Where are all the women in gaming?

Last updated at 05:19
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WATCH: Meet the girls making games for themselves

Gaming has come a long way since Pac Man and Space Invaders.

According to gaming statistics company Newzoo the UK is the 6th biggest games market in the world with 37.3 million players.

Four in 10 people say they like gaming and there are 2,261 active games companies in the UK as of 2018 according to Ukie - the Association for UK interactive entertainment.

With 49% of men and 48% of women playing mobile games you'd think that would translate to who was making these games.

This is not the case though, with the latest 2015 statistics from Creative Skillset suggesting that women make up only 19% of the people creating those games.

Gaming isn't the only field that employers are finding it hard to get girls involved in - Science, technology, engineering, and mathematics (Called STEM) are all fields that employ substantially more men than women.

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Cyber Security Competition

What's being done about it?

Many companies have tried to encourage more women to get involved by going into schools and launching competitions like Cyber first and Digital Schoolhouse Esports.

These competitions allow girls who would not normally be interested in tech to learn how to code and solve problems in school.

The lack of diversity in the gaming world has not gone unnoticed. Ukie CEO, Dr Jo Twist OBE said: "All players should be able to recognise themselves in the characters and worlds of the games that they play. There is a growing appetite for games with more varied characters, stories and mechanics and it's through having more diverse teams that the games industry can continue to deliver this".

Even the Girl Scouts of America have been trying to get more girls interested STEM by offering girls as young as five badges in cyber-security.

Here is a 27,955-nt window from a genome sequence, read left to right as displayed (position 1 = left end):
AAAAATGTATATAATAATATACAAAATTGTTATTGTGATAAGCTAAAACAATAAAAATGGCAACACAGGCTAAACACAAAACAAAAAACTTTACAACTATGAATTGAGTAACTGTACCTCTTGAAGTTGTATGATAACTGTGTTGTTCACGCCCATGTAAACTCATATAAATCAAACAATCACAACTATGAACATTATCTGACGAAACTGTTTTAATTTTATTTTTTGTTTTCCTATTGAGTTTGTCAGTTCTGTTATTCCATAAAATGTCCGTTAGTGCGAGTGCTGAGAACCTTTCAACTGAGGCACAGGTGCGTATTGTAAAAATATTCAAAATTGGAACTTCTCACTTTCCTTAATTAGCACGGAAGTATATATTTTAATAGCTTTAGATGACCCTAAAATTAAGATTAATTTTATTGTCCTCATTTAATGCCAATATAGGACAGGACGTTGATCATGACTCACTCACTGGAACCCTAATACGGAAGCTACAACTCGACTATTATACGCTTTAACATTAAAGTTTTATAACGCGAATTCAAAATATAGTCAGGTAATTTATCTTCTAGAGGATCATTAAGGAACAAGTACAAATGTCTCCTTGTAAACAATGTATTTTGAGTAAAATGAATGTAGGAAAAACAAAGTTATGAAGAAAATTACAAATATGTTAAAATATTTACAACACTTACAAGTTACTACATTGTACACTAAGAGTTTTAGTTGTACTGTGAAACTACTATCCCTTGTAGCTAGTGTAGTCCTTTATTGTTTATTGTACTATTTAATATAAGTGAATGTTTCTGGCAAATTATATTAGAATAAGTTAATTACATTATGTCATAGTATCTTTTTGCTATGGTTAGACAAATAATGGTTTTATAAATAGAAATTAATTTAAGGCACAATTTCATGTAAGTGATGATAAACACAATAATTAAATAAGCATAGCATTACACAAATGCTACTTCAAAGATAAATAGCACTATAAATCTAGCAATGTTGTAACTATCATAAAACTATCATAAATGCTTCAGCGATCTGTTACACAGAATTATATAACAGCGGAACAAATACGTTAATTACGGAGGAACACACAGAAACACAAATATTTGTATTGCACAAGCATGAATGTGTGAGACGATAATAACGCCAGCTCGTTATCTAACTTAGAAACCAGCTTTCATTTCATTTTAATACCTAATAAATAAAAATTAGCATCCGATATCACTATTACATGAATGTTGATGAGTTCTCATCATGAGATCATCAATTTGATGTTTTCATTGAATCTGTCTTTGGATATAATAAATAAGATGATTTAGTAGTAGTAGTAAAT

It's hoped that with these new badges it will get more girls involved in science, technology engineering and mathematics from a young age.

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Hayley checks out the original Raspberry Pi computer

Raspberry Pi/coding made easy

The Raspberry Pi changed the way kids learned how to code. It was a computer designed to get more kids creating software for themselves.

The makers decided to strip away the fancy covers of a regular computer and take it back to basics.

When it was first released it cost around £30 after tax and delivery charges, and it looks like a circuit board.

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Find out Amy's top tips

Tips on how to start coding

Tip 1 - Use coding resources online or find a code club at your school or local library.

Tip 2 - Get yourself a Raspberry Pi and learn to code on one of those.

Tip 3 - Check out some YouTube tutorials that will help you on your way.

With all this doom and gloom you would think that thinks were pretty terrible but that's not strictly true. According to Creative Skillset in 2009 women only made up 6% of the gaming workforce so things are improving slowly.

With more investment, and companies trying to engage more women, that number should rise.